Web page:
Build GCC 11 from source on Ubuntu


Here, I want to build and install GCC 11.1 on my Ubuntu 21.04. This procedure is probably valid for future versions of GCC too.


You need a C and C++ compiler found in $PATH to compile the new version. Try gcc and g++ in a terminal, if not there, install the system default ones

sudo apt install gcc
sudo apt install g++


Go to GCC releases on GitHub, download the latest version in the format of tar.gz. Here, I install GCC 11.1. I downloaded it in the home folder.

Extract the file

cd ~
tar -xvf gcc-releases-gcc-11.1.0.tar.gz

A folder with the same name as the tar.gz file is created.

Install prerequisites

cd gcc-releases-gcc-11.1.0

Look out for any missing dependency, I needed to install bzip2 and flex on a fresh Ubuntu:

sudo apt install bzip2
sudo apt install flex

Create a build directory, just outside this directory:

cd ..
mkdir build
cd build

Configure GCC for compilation:

../gcc-releases-gcc-11.1.0/configure -v --build=x86_64-linux-gnu --host=x86_64-linux-gnu --target=x86_64-linux-gnu --prefix=/usr/local/gcc-11.1.0 --enable-checking=release --enable-languages=c,c++,fortran --disable-multilib --program-suffix=-11.1

You can change

  • –prefix (installation path), to an address in your home folder if you are not an administrator.

Moreover, it is good to set

  • –program-suffix (suffix to executables), as a version number so we can identify different GCC versions.

If everything goes well with configuration, you get a Makefile in ~/build/ directory, otherwise, read the errors and fix them and configure again.

Build GCC:

make -j 16

My laptop has 16 processing threads (8 logical cores), because of that, I put 16. For me, it took about 10 min to finish.

During the make process, you might get errors, read, google and fix them. Then run the make command again.

Install compiled files:

sudo make install-strip

You finally see the below message:

Libraries have been installed in:


There are several options to use the new GCC, the simplest is to add the lines below to ~/.bashrc:

export PATH=/usr/local/gcc-11.1.0/bin:$PATH
export LD_LIBRARY_PATH=/usr/local/gcc-11.1.0/lib64:$LD_LIBRARY_PATH

# To let CMake know
export CC=/usr/local/gcc-11.1.0/bin/gcc-11.1
export CXX=/usr/local/gcc-11.1.0/bin/g++-11.1
export FC=/usr/local/gcc-11.1.0/bin/gfortran-11.1

Nowadays, most Fortran/C/C++ projects are build by CMake. To guide CMake to use the new compiler, I defined CC, CXX and FC environment variables.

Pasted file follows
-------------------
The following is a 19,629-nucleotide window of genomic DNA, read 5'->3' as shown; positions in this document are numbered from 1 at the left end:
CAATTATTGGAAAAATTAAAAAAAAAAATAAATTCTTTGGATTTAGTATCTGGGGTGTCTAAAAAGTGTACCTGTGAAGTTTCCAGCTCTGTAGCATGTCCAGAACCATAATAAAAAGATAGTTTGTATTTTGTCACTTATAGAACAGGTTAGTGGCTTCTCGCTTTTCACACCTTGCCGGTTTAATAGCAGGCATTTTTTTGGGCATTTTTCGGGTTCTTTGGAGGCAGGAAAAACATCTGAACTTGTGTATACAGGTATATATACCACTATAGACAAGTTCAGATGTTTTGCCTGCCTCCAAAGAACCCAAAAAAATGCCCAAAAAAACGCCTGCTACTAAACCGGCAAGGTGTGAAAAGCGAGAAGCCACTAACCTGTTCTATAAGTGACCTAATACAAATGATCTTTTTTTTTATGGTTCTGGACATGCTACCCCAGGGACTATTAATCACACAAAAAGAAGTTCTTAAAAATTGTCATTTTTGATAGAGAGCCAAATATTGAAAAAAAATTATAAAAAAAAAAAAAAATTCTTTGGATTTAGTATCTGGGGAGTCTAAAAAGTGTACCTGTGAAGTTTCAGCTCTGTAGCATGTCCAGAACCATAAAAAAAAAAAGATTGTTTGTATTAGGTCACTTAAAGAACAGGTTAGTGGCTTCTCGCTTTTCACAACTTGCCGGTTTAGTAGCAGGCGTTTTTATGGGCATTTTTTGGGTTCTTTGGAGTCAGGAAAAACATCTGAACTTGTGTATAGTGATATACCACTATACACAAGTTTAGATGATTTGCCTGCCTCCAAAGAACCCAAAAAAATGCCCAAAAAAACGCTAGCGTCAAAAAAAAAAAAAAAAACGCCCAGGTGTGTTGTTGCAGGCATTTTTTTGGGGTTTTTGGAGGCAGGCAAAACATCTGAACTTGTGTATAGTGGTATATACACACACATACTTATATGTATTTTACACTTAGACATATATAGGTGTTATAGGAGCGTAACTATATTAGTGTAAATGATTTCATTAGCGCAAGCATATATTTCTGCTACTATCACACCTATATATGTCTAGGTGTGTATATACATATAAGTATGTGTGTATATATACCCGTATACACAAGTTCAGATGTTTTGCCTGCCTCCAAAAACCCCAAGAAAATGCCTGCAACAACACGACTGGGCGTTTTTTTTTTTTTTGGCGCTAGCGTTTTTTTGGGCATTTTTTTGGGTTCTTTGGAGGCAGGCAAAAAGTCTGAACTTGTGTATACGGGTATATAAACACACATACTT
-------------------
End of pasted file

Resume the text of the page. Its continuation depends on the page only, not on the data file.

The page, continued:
Afterwards, open a new terminal and run

gcc-11.1 --version

You should see the one that is newly installed.

Instead of editing ~/.bashrc, another option is to create a file like ~/ and paste the above export lines in it. Then whenever you need to load this GCC in a terminal, you run

source ~/

In this way, you can have multiple versions, and load the one that suits your project.


You can check all available GCC commands with:

ls /usr/local/gcc-11.1.0/bin/

I have below ones and some more:


Delete garbage

If all is good, we don’t need the source and build folders anymore, delete them

rm ~/build -rf
rm ~/gcc-releases-gcc-11.1.0 -rf

More details

The default installation of GCC on Ubuntu is accessible with commands without the version extension:


These commands are symlinks. To find out where they point to

which gcc

For me it gives /usr/bin/gcc. We check its link

ls -l /usr/bin/gcc

It gives /usr/bin/gcc -> gcc-10. We can find the address of it:

which gcc-10

It gives /usr/bin/gcc-10 for me. You can change the symlinks, for example, gcc, to point to gcc-11.1, but personally I do not change the default settings of Ubuntu.


If you like to compile latest Clang from source, have a look at this post.

Moreover, I have a series of posts on how to straightforwardly program, build, and config a project with modern CMake.

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Chang Liu 19-Apr-2022
Thanks a lot! Your post is very helpful to my intern job!!!
Arm Nvidia TX2 Jetson L4T 31-Jul-2022
use aarch64-linux-gnu ../gcc-releases-gcc-11.1.0/configure -v --build=aarch64-linux-gnu --host=aarch64-linux-gnu --target=aarch64-linux-gnu --prefix=/usr/local/gcc-11.1.0 --enable-checking=release --enable-languages=c,c++ --disable-multilib --program-suffix=-11.1
Gavin Ray 19-Nov-2022
Thank you, this was much easier to follow than the other guides on the internet!
lwang 4-Jan-2023
very useful, thanks a lot!
inhki 29-Jan-2023
thanks for the tutorial, im installing gcc 12.2 work in ubuntu 20.34
Maynafiesta 27-Feb-2024
pretty simple explanation and works, thanks. But on my virtual machine build takes more than 30 mins with -j 8. I was not expecting that long.
Thomas Kulich 10-Mar-2024
Indeed, perfectly explained.